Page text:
Something says this kind of display will become a lot more common place around college football as waiver decisions for transfers have quickly become one of the hot button issues in the sport. It’s not often you can call Illinois a trendsetter but in this category they just might be.

Rose Bowl to build statue for Keith Jackson

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There is perhaps no person more singularly responsible for the Rose Bowl’s place in the lore of American culture than Keith Jackson. It was Jackson, after all, who dubbed the Granddaddy of Them All as, well, the Grandaddy of Them All.

Now, Jackson will get his own statue outside of the most historic venue in our nation’s favorite sport.

According to the NBC affiliate in Los Angeles, the Rose Bowl Legacy Foundation and the Pasadena City Council on Monday approved plans to place a statue of Jackson outside the Rose Plaza near the stadium’s south entrance. His will join statues of Jackie Robinson and Brandi Chastain.

Jackson died on Jan. 12, 2018, at the age of 89. Fundraising for the statue began shortly after his passing.

The Jackson statue could be in place as early as December, in time for the 106th edition of the Rose Bowl Game.

Jackson holds the records for most Rose Bowls called with 15, ahead of Mel Allen, Curt Gowdy and Brent Musburger, who all called the game 12 times. (Kirk Herbstreit, who turned 50 earlier this month, has already served as color commentator for 11 Rose Bowls.)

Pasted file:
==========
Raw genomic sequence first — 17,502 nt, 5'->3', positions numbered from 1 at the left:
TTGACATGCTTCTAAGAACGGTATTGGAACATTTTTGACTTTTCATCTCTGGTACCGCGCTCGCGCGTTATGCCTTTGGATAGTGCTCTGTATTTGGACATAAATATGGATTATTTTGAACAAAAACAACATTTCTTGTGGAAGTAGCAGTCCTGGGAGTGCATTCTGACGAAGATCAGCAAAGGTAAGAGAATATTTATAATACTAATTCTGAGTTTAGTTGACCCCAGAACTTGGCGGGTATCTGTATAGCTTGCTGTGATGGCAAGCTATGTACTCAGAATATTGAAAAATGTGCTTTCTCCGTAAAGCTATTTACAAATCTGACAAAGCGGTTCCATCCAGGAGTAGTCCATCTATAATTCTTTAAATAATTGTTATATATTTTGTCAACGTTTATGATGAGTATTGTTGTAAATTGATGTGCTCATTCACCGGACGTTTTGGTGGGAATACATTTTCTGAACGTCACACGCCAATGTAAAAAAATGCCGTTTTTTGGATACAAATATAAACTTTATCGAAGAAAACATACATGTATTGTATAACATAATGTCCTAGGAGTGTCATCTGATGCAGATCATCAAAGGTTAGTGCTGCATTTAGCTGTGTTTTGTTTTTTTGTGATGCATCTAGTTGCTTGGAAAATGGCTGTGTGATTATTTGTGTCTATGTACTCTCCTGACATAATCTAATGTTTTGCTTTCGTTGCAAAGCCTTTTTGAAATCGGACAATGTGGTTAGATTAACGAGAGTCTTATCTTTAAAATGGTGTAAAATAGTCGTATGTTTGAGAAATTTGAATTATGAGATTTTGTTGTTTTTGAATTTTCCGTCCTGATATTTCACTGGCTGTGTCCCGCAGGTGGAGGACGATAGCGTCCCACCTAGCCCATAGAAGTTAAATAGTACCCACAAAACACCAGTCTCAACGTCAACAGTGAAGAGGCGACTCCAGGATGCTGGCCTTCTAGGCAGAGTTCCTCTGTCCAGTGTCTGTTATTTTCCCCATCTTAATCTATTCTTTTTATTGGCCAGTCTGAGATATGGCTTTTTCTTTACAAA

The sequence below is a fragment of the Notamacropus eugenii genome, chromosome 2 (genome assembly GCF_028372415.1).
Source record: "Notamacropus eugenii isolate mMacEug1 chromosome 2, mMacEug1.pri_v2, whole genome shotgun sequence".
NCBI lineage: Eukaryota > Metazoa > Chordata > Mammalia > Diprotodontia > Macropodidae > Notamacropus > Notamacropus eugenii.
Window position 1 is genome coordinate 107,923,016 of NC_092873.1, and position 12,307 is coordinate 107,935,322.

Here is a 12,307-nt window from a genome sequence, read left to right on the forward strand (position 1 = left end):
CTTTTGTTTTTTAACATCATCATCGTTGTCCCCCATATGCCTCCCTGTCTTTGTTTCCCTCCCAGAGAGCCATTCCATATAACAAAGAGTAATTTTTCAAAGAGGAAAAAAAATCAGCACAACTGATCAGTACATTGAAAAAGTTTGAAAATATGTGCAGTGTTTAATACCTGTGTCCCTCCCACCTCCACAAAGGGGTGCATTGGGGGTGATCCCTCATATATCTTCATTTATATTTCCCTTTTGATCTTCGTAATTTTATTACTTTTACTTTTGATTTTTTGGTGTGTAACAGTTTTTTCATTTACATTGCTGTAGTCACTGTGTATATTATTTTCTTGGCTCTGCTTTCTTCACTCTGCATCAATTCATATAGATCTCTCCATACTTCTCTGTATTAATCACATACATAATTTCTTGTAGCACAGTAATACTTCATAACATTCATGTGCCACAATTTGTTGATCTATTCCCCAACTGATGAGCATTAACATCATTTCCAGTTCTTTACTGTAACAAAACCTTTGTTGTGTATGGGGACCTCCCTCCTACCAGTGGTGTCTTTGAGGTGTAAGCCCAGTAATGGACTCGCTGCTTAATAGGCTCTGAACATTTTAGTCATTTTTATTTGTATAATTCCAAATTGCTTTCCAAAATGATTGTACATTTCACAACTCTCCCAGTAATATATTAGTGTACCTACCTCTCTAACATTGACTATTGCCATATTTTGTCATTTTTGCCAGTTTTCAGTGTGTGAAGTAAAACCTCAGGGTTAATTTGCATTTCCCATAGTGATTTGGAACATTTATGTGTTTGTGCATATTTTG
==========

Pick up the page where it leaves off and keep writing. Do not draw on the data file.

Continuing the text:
The 1952 Rose Bowl, a 40-7 Illinois win over Stanford, was the first college football game broadcast to a national audience, and has remained a network television event ever since. Jackson called his first Rose Bowl in 1989, when ABC took over rights from NBC, and remained the game’s voice almost continuously through 2006. Among his most memorable Rose Bowls were Ohio State’s denial of an Arizona State national championship in 1997, Michigan clinching a share of the national title in 1998 and Vince Young‘s epic performances in 2005 and ’06.

Jackson was inducted into the Rose Bowl Hall of Fame in 1999, and he’s also a member of the the Sports Broadcasting Hall of Fame, the National Sportscasters Association Hall of Fame, the NSSA Hall of Fame and the Southern California Sports Broadcasters Hall of Fame. The Rose Bowl’s broadcasting center was named in his honor in 2015.


Illinois beats out Florida, Nebraska, Texas for Miami transfer Derrick Smith

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Some will say that this could be one of the Fighting Illini’s only Power Five wins in 2019, but you won’t hear that from us.

Aug.13, Derrick Smith tweeted that, “effective today, I would like to inform [Miami Nation], I am no longer on the University of Miami football team.” Over the weekend, Smith took to Twitter again to reveal that four schools are under consideration as a potential landing spot — Florida, Illinois, Nebraska and Texas. In the same tweet, the third-year junior defensive back indicated that a new school will be picked at some point this week.

Friday evening, Smith revealed that he will continue his collegiate playing career for Lovie Smith and the Illini.

It’s believed Smith will be ineligible to play immediately for his new team.  He would, though, have two years of eligibility he can use beginning with the 2020 season.

The Orange Park, Fla., native came to The U as a three-star member of the football program’s 2017 recruiting class. The past two seasons, Smith saw action in 25 of the Hurricanes’ 26 games and was credited with 24 tackles, 1½ of which were for a loss.

Prior to his decision to leave, Smith was expected to play an expanded role in the Hurricanes’ secondary this coming season.